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Tuesday, January 3, 2012

One Thousand Tracings, written and illustrated by Lita Judge. Hyperion Books, 2007. $17.50 ages 6 and up

"Dr. Kramer included a list of ten families. He sent tracings of their feet. Mama and I found a pair of shoes for each one. I matched the shoes to the tracings.

Papa asked Dr. Kramer for more names. And soon names came like rain, pouring out of letters written in German. "

I had never heard anything of this story previously, and I am so happy that I ordered the book and got the chance to read it and to share it with you...just in case you don't know it either.

It is a wonderful nonfiction picture book whose story is taken from the author's own family history. Such an inspiring tale to tell, and Lita Judge tells it brilliantly. It begins with a box of old letters and foot tracings found in her grandparents' attic. When she asks her mother about them, she learns that her grandparents had taken a very active role following WWII in helping some of the families devastated by the effects of that war.

She tells the story from her mother's perspective. She is a young girl when it begins. Her father had joined the war effort and was gone for three years. Naive and innocent, it is her feeling that, with the war over, all is well. Until the letter arrives... it tells of starvation, worn clothing and no shoes. It doesn't take long for her mother to set about making a difference, with her young daughter's help.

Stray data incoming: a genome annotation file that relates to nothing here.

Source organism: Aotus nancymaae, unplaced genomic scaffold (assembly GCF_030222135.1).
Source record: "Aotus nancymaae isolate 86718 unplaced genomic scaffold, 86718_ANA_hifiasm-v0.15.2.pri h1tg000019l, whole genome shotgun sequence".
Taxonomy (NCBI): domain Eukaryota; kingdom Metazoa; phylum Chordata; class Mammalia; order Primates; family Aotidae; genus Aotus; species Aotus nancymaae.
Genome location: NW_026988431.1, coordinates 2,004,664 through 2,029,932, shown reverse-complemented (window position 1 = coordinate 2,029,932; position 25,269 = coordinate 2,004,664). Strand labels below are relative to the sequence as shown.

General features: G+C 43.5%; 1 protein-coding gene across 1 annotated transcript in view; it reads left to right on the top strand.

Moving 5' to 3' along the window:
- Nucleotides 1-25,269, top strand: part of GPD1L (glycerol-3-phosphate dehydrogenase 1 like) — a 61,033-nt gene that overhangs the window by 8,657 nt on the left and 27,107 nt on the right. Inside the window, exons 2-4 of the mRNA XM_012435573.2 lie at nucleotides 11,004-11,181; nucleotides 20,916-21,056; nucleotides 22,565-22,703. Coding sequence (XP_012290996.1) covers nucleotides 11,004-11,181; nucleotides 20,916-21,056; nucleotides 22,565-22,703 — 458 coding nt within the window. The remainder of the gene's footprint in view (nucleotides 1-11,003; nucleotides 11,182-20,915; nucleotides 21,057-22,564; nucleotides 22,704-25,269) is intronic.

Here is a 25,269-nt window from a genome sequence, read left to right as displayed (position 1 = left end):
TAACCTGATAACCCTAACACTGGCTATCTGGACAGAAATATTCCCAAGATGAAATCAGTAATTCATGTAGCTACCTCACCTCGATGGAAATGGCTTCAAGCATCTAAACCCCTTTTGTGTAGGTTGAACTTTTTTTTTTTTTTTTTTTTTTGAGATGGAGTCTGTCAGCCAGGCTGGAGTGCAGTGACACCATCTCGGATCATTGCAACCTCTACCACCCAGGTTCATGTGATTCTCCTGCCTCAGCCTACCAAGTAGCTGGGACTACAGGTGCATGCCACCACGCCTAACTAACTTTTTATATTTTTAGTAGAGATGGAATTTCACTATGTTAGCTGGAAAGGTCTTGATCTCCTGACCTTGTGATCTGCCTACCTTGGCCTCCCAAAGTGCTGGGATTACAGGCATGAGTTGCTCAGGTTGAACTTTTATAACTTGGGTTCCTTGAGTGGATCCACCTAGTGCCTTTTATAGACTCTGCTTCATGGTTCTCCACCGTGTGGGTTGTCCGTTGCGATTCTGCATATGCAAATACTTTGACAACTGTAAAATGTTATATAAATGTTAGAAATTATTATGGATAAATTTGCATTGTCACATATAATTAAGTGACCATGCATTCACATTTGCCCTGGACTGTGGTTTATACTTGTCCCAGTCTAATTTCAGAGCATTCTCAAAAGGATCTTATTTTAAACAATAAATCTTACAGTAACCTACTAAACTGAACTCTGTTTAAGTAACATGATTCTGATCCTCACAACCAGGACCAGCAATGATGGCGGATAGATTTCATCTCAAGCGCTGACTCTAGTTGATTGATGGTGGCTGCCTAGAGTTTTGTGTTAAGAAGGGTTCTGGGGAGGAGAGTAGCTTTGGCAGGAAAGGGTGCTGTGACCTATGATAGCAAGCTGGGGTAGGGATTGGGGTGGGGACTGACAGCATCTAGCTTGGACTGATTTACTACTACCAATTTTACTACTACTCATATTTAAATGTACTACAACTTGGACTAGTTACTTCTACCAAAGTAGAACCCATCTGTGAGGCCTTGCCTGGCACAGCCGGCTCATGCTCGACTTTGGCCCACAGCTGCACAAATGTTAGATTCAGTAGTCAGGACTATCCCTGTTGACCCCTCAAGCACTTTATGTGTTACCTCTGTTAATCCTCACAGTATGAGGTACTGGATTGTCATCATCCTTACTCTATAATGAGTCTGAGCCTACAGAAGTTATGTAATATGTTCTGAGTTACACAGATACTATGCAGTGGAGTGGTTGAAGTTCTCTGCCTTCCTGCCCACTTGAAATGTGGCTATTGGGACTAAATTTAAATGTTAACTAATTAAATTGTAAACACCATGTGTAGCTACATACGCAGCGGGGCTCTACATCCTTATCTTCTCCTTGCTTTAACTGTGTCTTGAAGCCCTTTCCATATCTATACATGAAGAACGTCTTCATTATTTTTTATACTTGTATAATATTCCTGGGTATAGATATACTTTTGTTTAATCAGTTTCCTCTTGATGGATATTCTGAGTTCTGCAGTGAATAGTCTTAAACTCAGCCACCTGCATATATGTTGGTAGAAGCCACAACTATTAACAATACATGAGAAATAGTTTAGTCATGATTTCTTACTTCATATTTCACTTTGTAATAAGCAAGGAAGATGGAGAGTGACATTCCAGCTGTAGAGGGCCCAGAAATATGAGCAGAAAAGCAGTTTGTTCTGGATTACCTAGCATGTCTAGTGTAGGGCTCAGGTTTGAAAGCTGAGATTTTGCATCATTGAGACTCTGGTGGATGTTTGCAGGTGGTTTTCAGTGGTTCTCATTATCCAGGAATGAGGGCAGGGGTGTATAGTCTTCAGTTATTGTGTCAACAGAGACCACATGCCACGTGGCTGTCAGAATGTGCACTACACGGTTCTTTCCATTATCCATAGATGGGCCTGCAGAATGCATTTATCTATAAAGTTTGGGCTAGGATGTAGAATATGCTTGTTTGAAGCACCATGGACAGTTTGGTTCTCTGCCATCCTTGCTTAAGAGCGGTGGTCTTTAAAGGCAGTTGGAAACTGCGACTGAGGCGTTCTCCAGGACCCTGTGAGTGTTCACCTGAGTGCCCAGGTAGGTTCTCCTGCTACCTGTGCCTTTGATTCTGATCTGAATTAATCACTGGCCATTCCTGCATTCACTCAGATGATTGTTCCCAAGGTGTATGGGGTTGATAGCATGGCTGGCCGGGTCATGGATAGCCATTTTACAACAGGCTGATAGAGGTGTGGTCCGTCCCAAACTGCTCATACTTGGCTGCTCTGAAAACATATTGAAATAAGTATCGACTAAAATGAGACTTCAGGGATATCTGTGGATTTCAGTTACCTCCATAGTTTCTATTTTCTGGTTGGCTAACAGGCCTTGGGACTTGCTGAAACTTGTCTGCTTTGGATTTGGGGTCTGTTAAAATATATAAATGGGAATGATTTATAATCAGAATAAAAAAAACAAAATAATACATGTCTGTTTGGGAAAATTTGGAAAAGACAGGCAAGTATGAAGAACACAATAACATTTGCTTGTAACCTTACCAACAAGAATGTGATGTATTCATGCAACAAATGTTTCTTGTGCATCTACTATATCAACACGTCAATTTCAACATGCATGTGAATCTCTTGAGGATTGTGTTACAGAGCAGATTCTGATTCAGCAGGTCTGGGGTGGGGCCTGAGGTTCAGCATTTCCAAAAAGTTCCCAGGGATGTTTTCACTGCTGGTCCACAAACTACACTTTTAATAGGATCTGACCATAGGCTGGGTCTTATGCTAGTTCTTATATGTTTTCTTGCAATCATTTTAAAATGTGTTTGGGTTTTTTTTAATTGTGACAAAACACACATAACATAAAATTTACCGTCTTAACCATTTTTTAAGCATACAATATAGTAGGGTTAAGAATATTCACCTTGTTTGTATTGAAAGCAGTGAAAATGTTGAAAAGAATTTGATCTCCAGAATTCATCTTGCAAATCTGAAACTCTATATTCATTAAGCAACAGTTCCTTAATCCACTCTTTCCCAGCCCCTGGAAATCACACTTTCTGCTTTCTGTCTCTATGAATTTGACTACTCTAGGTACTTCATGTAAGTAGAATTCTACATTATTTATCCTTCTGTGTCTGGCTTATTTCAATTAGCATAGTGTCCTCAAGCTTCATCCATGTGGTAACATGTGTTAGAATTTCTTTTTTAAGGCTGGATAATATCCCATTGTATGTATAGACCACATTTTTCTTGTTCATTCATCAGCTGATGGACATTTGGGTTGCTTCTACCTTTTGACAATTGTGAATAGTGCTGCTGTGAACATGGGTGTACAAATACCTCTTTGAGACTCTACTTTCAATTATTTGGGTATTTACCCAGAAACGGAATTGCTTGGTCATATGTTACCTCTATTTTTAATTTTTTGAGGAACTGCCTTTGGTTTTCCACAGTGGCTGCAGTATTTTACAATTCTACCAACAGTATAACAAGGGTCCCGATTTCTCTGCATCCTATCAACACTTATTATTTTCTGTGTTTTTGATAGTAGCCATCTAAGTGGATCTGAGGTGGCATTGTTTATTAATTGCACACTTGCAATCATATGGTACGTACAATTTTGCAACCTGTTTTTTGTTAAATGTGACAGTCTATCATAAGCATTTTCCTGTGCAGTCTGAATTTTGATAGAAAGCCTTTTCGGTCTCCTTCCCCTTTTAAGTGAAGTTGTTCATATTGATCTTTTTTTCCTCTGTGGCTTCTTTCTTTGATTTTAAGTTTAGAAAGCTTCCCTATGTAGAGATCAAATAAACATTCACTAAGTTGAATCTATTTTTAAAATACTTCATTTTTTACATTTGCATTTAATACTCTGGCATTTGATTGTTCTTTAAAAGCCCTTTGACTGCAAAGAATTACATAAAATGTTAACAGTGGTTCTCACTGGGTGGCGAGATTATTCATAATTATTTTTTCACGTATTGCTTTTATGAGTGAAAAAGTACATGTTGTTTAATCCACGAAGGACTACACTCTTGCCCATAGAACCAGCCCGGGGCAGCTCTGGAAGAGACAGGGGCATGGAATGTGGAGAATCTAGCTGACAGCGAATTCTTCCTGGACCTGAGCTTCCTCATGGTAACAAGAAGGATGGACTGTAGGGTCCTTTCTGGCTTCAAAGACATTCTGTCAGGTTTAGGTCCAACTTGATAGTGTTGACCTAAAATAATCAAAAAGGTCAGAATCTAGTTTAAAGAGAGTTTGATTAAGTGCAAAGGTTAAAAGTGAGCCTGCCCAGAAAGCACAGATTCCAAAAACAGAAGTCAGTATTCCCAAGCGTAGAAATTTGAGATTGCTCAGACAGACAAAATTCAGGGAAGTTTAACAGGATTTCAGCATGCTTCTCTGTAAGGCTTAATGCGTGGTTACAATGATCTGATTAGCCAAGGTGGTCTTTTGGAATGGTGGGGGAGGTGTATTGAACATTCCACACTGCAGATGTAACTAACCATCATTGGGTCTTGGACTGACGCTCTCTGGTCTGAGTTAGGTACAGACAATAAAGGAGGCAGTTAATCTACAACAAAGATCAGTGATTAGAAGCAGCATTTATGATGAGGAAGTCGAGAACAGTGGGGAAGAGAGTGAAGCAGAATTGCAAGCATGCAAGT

A care package is quickly dispatched to Germany. In their return thank you note, their doctor friend asks for no further help for his family, rather that they help others who were facing terrible times. Ten families, all needing help and shoes! The foot tracings are there.  For two years, the family does its best to bring comfort to those in need. They ask friends and neighbors, family and strangers to get involved and help those European families who are struggling to live in the aftermath of the war. One thousand foot tracings, three thousand care packages about heroes!

Eliza is just one of the children helped by the Hamerstrom family. Perhaps the fact that she is the same age as the young girl telling the story makes her special. Her father has not returned to the family and her mother is doing her best to keep her children safe and warm:

"My little girl and baby boy and I lived in a cellar with two other families for five weeks, with only beans to eat. My husband is still missing. Now we live with my father."

A special gift is sent to Eliza and the reader lives in hope that the kind and giving Hamerstrom family will hear from her in the near future. There is great joy and dancing when that letter arrives.

The illustrations that Lita Judge has created for this lovely story are the perfect accompaniment, with their soft edges and pastel colors. She intersperses them with authentic items found in the box. There are foot tracings, balls of wool used to make warm mittens, sweaters and socks. There are family photographs, letters and addressed envelopes. It is inspiring and uplifting to know that one family could, and did, make such a difference. She finishes her author's note with the following letter found among the foot tracings:

'We are full of thanks to our American colleagues; their friendship lets us believe once more in the future, which otherwise lay before us in frightful darkness."

Now, there's a legacy!

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